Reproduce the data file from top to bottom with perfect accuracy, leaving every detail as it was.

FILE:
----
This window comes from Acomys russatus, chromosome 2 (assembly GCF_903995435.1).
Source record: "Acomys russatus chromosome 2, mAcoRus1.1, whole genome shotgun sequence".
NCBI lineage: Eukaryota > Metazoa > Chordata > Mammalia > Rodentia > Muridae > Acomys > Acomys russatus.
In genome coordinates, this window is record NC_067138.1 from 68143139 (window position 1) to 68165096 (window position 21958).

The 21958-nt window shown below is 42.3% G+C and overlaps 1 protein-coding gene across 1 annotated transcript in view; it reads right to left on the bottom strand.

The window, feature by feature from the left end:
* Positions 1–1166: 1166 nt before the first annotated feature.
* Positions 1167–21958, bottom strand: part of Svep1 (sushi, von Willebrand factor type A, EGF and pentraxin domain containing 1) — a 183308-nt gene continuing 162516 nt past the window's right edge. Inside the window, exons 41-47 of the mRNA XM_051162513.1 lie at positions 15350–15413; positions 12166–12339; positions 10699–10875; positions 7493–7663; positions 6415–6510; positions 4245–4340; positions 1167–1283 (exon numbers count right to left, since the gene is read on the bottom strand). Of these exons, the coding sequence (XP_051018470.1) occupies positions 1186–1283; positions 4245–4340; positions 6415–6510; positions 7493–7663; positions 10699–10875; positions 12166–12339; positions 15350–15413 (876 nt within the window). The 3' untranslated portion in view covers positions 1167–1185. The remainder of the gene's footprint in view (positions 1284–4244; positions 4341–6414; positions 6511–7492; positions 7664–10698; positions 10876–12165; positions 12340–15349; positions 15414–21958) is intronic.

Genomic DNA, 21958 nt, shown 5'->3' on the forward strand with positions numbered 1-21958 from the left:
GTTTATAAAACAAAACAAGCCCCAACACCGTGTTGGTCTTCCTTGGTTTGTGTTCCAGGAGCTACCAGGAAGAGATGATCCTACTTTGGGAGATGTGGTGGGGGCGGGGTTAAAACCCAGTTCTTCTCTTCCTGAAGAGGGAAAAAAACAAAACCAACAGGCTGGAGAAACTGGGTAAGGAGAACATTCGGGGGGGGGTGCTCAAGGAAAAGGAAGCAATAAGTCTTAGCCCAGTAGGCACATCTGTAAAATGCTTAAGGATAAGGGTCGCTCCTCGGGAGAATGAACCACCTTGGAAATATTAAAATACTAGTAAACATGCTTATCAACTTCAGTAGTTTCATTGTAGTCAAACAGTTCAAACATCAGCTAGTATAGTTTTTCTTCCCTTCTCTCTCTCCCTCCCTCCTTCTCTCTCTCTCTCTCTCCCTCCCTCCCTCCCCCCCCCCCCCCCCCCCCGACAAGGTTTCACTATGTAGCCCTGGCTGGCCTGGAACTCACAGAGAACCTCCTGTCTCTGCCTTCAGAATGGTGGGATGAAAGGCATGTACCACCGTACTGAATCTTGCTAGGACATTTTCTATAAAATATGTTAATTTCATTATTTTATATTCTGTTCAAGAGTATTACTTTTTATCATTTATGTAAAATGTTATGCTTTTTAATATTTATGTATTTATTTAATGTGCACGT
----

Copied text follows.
This window comes from Acomys russatus, chromosome 2 (assembly GCF_903995435.1).
Source record: "Acomys russatus chromosome 2, mAcoRus1.1, whole genome shotgun sequence".
NCBI lineage: Eukaryota > Metazoa > Chordata > Mammalia > Rodentia > Muridae > Acomys > Acomys russatus.
In genome coordinates, this window is record NC_067138.1 from 68143139 (window position 1) to 68165096 (window position 21958).

The 21958-nt window shown below is 42.3% G+C and overlaps 1 protein-coding gene across 1 annotated transcript in view; it reads right to left on the bottom strand.

The window, feature by feature from the left end:
* Positions 1–1166: 1166 nt before the first annotated feature.
* Positions 1167–21958, bottom strand: part of Svep1 (sushi, von Willebrand factor type A, EGF and pentraxin domain containing 1) — a 183308-nt gene continuing 162516 nt past the window's right edge. Inside the window, exons 41-47 of the mRNA XM_051162513.1 lie at positions 15350–15413; positions 12166–12339; positions 10699–10875; positions 7493–7663; positions 6415–6510; positions 4245–4340; positions 1167–1283 (exon numbers count right to left, since the gene is read on the bottom strand). Of these exons, the coding sequence (XP_051018470.1) occupies positions 1186–1283; positions 4245–4340; positions 6415–6510; positions 7493–7663; positions 10699–10875; positions 12166–12339; positions 15350–15413 (876 nt within the window). The 3' untranslated portion in view covers positions 1167–1185. The remainder of the gene's footprint in view (positions 1284–4244; positions 4341–6414; positions 6511–7492; positions 7664–10698; positions 10876–12165; positions 12340–15349; positions 15414–21958) is intronic.

Genomic DNA, 21958 nt, shown 5'->3' on the forward strand with positions numbered 1-21958 from the left:
GTTTATAAAACAAAACAAGCCCCAACACCGTGTTGGTCTTCCTTGGTTTGTGTTCCAGGAGCTACCAGGAAGAGATGATCCTACTTTGGGAGATGTGGTGGGGGCGGGGTTAAAACCCAGTTCTTCTCTTCCTGAAGAGGGAAAAAAACAAAACCAACAGGCTGGAGAAACTGGGTAAGGAGAACATTCGGGGGGGGGTGCTCAAGGAAAAGGAAGCAATAAGTCTTAGCCCAGTAGGCACATCTGTAAAATGCTTAAGGATAAGGGTCGCTCCTCGGGAGAATGAACCACCTTGGAAATATTAAAATACTAGTAAACATGCTTATCAACTTCAGTAGTTTCATTGTAGTCAAACAGTTCAAACATCAGCTAGTATAGTTTTTCTTCCCTTCTCTCTCTCCCTCCCTCCTTCTCTCTCTCTCTCTCTCCCTCCCTCCCTCCCCCCCCCCCCCCCCCCCCGACAAGGTTTCACTATGTAGCCCTGGCTGGCCTGGAACTCACAGAGAACCTCCTGTCTCTGCCTTCAGAATGGTGGGATGAAAGGCATGTACCACCGTACTGAATCTTGCTAGGACATTTTCTATAAAATATGTTAATTTCATTATTTTATATTCTGTTCAAGAGTATTACTTTTTATCATTTATGTAAAATGTTATGCTTTTTAATATTTATGTATTTATTTAATGTGCACGT